I called it a Stunning Recovery on Monday, and they used the same words today. Coincidence? 🙂 Hat tip Mitch!
If mortgage demand is an indicator, buyers are coming back to the housing market far faster than anticipated, despite coronavirus shutdowns and job losses.
Mortgage applications to purchase a home rose 6% last week from the previous week, according to the Mortgage Bankers Association’s seasonally adjusted index. Purchase volume was just 1.5% lower than a year ago, a rather stunning recovery from just six weeks ago, when purchase volume was down 35% annually.
“Applications for home purchases continue to recover from April’s sizable drop and have now increased for five consecutive weeks,” said Joel Kan, an MBA economist. “Government purchase applications, which include FHA, VA, and USDA loans, are now 5 percent higher than a year ago, which is an encouraging turnaround after the weakness seen over the past two months.”
As states reopen, so are open houses, and buyers have been coming out in force, if masked. Record low mortgage rates, combined with strong pent-up demand from before the pandemic and a new desire to leave urban downtowns due to the pandemic, are driving buyers back to the single-family home market. It remains to be seen if this is simply the pent-up demand or a long-term trend.
Yesterday, we closed our fourth off-market buyer sale of the year (Richard, 1 and Jim, 3).
Here’s how they happened:
Reaching out to other agents working the neighborhood.
Saw one in the Compass Coming Soon section (which was public).
Saw one on Zillow as a Coming Soon.
I haven’t been a proponent of this method for my sellers. But pursuing off-market inventory is a good way for buyers and their agents to increase their choices.
One challenge to completing an off-market sale is that the seller will use the idea of going on the open market as a negotiating tool, and they are prone to beating you over the head with it. But at least the chances of getting into a bidding war are greatly reduced.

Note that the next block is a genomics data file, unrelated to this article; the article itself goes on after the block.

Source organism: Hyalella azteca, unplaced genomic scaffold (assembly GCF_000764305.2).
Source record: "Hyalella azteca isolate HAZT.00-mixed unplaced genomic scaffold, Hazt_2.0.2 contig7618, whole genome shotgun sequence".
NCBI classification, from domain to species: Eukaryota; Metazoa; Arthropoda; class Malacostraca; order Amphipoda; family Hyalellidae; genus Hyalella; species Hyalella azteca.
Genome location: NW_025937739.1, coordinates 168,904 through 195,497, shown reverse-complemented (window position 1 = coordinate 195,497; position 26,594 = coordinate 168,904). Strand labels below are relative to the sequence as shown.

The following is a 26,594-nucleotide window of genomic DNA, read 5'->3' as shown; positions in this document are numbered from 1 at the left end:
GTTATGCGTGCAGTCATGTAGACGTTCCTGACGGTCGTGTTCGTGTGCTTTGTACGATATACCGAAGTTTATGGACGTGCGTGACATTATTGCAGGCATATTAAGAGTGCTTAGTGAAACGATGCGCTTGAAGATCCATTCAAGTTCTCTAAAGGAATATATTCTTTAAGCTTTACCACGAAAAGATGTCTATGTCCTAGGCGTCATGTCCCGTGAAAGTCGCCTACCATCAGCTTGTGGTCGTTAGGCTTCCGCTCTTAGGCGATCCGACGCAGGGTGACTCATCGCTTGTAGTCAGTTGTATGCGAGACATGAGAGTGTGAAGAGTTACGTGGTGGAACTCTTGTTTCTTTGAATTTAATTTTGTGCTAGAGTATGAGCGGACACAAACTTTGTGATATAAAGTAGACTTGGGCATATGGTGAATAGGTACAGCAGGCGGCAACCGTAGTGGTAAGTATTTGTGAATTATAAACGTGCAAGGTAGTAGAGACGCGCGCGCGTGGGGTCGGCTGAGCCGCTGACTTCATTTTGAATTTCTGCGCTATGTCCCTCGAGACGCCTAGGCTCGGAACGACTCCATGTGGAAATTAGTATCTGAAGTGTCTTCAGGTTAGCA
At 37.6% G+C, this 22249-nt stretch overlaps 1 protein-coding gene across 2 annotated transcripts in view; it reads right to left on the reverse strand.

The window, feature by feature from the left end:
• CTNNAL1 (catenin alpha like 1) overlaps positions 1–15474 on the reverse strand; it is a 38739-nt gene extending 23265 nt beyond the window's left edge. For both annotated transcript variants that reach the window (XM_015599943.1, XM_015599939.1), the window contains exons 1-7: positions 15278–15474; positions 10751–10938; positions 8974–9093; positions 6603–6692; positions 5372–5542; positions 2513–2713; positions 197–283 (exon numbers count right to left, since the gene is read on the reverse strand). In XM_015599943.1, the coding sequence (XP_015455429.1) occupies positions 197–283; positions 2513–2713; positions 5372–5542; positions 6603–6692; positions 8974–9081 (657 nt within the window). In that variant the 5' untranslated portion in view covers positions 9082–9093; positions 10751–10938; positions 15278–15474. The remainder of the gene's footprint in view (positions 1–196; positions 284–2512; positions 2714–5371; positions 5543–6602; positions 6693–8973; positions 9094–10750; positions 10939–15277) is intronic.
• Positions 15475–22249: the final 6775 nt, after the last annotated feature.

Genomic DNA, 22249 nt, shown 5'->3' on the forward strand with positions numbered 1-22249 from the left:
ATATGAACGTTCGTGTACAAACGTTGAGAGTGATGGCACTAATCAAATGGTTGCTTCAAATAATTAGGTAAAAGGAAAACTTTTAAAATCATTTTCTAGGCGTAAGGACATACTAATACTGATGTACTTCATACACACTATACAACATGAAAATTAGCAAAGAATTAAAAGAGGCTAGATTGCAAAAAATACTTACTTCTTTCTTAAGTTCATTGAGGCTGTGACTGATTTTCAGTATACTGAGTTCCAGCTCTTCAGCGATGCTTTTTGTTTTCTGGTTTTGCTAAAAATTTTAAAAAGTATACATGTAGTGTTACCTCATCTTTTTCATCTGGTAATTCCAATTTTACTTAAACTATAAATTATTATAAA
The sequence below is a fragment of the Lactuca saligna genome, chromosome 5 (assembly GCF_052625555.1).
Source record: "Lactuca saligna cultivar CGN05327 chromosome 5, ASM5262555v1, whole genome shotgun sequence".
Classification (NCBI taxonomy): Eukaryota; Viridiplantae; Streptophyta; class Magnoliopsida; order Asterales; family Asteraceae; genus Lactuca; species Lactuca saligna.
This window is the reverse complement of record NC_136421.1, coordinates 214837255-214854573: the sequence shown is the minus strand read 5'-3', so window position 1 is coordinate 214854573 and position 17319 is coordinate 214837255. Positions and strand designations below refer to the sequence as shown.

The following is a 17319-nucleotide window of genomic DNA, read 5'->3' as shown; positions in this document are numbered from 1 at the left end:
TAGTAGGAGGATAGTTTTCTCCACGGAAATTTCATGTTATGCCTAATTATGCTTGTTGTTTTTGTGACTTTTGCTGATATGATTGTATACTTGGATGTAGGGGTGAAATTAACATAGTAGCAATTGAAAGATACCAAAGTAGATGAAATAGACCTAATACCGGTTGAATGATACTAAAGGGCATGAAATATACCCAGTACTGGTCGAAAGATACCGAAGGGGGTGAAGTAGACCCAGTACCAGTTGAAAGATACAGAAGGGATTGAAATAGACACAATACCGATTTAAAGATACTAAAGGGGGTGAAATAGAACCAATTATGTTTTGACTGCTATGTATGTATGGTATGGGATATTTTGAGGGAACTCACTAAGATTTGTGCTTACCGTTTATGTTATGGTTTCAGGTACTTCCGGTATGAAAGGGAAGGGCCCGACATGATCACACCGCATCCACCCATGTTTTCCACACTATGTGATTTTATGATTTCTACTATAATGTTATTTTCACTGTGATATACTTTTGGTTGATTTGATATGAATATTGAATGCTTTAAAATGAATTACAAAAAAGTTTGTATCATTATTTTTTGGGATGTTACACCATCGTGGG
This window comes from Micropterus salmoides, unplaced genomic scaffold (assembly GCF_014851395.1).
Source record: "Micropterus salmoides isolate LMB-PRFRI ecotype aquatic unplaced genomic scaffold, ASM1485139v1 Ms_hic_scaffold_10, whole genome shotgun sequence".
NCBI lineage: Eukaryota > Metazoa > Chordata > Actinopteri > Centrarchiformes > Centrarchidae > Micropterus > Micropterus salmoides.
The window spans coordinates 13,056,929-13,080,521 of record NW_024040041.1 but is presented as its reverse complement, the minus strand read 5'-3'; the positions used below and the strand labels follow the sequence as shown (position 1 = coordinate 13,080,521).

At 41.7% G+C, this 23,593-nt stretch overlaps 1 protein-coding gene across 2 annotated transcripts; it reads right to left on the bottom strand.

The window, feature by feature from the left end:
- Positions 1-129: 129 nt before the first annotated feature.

The new Clear Cooperation policy allows for in-house sales, which is legitimizing the off-market sale. Brokerages everywhere are being forced to develop their own exclusive off-market platforms.
Now we have Coming Soons being uploaded to our MLS only (and not to the search portals).
I guessed that NSDCC sales would be down 60% in 2Q20, but April was the low point (sales were down 42% YoY), and May won’t be better but June could finish strong. Quotes from the UT article which is linked at bottom:
“Sellers have taken a bigger step back than buyers,” said Jordan Levine, deputy chief economist at the California Association of Realtors. He said low inventory means many buyers in markets like San Diego are forced to fight it out for a limited number of properties — and continue to push prices up.
Levine said he did not expect a major drop in prices like during the Great Recession because the fundamentals of the market were strong going into this crisis. That is, there weren’t a lot of shaky home loans that couldn’t be paid back and banks that were over-leveraged. Also, he said governments and banks are more determined to keep people in their homes now than during the recession, when a lot of foreclosed homes flooded the market.